GANGNEUNG, South Korea (Reuters) - When a string of the world’s top male figure skaters fell on the jumps they usually land at the Olympic team event on Friday, competitors identified a possible culprit: the early start time.
Traditionally an afternoon or evening event, figure skating has been moved to the morning with a majority of 10 a.m. (0300 GMT) starts accommodating prime-time North American television broadcasts at the risk of disrupting skaters’ routines.
Veteran Canadian skater Patrick Chan, a two-time Olympic silver medallist, tumbled on his opening jump and struggled to retrieve his composure for the rest of the short programme.
Nathan Chen, the 18-year-old American quadruple jump specialist, hung on to land his opening quad flip but cut his quad toeloop to a double and made an uncharacteristic fall on his triple Axel, leaving him in fourth.
Skating after the men in the pairs, Germany’s Bruno Massot lashed out at the competition schedule after his partner Aljona Savchenko took a hard fall on their throw triple flip.
“It’s always more difficult for sure if we have a practice very early and a competition two hours after,” he told reporters.
“It’s very hard for the athletes and we all feel that it’s not very cool for the athletes do to that. It’s only always just for the TV. It’s good for the people but it’s more difficult for us.”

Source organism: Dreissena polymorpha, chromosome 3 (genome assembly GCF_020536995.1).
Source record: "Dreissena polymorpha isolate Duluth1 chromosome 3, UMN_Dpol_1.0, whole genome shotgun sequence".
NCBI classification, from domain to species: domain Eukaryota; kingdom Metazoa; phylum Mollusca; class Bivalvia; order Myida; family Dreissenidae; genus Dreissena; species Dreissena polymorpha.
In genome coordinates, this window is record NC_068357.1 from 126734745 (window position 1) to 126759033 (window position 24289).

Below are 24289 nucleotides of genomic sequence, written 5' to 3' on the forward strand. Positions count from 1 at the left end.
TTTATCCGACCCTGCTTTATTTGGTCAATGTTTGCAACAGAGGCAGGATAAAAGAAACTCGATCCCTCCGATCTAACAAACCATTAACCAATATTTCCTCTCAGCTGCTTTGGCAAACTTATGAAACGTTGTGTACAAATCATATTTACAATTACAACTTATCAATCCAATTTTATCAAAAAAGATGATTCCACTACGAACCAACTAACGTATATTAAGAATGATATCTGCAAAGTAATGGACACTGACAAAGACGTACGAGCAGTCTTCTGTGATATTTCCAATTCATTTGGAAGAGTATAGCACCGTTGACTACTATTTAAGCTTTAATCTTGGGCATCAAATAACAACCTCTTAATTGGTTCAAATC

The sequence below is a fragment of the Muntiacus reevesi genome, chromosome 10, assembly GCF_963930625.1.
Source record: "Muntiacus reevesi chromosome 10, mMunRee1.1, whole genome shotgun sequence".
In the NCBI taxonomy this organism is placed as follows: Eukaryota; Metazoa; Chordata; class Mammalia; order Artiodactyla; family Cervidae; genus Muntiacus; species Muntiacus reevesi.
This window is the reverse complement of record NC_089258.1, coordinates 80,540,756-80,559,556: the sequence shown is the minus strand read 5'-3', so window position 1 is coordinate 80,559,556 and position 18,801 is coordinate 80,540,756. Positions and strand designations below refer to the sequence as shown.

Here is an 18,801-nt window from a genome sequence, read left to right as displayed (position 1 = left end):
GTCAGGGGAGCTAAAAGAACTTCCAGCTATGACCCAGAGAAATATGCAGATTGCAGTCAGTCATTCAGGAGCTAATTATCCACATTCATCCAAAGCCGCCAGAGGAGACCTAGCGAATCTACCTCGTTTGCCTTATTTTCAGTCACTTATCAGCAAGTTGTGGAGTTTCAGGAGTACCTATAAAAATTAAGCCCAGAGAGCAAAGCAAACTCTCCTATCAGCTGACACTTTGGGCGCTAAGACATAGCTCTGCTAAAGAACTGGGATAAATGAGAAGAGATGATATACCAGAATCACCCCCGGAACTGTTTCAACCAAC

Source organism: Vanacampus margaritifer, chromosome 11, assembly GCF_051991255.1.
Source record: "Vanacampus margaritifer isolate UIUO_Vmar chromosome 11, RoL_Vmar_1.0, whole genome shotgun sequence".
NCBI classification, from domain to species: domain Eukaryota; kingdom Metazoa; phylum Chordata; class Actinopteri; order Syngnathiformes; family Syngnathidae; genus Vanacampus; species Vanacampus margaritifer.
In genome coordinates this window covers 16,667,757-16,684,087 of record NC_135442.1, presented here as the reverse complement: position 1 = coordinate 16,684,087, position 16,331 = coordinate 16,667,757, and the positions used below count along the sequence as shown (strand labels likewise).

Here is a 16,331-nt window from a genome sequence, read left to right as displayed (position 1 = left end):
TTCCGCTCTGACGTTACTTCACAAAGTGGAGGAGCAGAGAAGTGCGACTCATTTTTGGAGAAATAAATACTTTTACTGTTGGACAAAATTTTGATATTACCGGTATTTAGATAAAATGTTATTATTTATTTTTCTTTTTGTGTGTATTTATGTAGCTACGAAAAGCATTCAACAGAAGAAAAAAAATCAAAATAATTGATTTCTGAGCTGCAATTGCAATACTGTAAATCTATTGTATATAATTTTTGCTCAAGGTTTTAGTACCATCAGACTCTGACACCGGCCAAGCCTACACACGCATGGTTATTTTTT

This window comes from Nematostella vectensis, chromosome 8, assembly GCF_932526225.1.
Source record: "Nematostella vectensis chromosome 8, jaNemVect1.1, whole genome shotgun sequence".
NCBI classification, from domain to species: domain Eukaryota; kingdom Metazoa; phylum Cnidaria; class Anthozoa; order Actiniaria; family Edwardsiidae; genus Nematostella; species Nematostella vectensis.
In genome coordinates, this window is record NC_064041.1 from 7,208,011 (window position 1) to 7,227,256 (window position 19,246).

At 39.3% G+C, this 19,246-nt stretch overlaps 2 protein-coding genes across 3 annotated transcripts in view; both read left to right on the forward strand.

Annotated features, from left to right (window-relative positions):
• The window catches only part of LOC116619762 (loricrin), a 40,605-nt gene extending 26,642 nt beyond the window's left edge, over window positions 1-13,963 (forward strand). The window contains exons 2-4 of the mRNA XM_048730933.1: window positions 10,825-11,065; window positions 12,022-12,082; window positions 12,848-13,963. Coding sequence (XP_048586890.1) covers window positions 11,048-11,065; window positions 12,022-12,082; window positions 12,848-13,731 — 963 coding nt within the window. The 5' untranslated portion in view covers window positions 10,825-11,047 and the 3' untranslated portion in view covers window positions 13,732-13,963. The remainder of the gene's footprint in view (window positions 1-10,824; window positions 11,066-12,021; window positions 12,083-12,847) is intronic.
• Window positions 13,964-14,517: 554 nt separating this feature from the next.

The International Olympic Committee (IOC) was not immediately available for comment.
Chan said the early start times were not compatible with the finesse needed to execute quality jumps, adding that it could be particularly difficult for Chen, who is known for his numerous quads.
“There’s a lot of finesse that needs to happen and the morning isn’t the best time for finesse, at least for me,” Chan told a news conference.
Ravi Walia, Chan’s coach, told Reuters after a practice earlier this week that they had taken special steps because the skater was not that accustomed to early starts.
“Patrick, he’s actually not as used to it, so we actually had to train in the morning for a while now. He did it for the last three weeks,” Walla said.
“It’s okay. I think he found it not as hard as he thought it would be.”
Japan’s Shoma Uno said he woke at 5 a.m. to get ready, but dozed on and off for an hour after that. He finished first in the men’s event but only after a wobble on a quad flip.
Ahead of the Games, some skaters were philosophical.
Italy’s Carolina Kostner, who took bronze in Sochi four years ago, told reporters after the European championships in Moscow that she trained early in the morning and liked it but needed about an hour to do her hair and makeup.
French ice dancer Guillaume Cizeron, a two-time world champion and four-time European champion, told a news conference at the European championships that the Olympics were not the “most usual” schedule.
“I hope jet-lag will help a bit. We’ll train for it, we’ll start practicing maybe more often in the morning,” he said.
“We don’t really have a choice. We can’t really ask to move it. Someone has to compete in the morning. And this time it’s our turn.”
Then there are those like Adam Rippon of the United States, who said just being at the Olympics was worth the sacrifice.
“If they had the Olympics at 6 a.m. I would still do it,” he told reporters after a practice. “I’m a bit of a night owl but I’ll just wake up a little bit early and adjust my schedule.”
Reporting by Gabrielle Tetrault-Farber and Elaine Lies; Editing by John O'Brien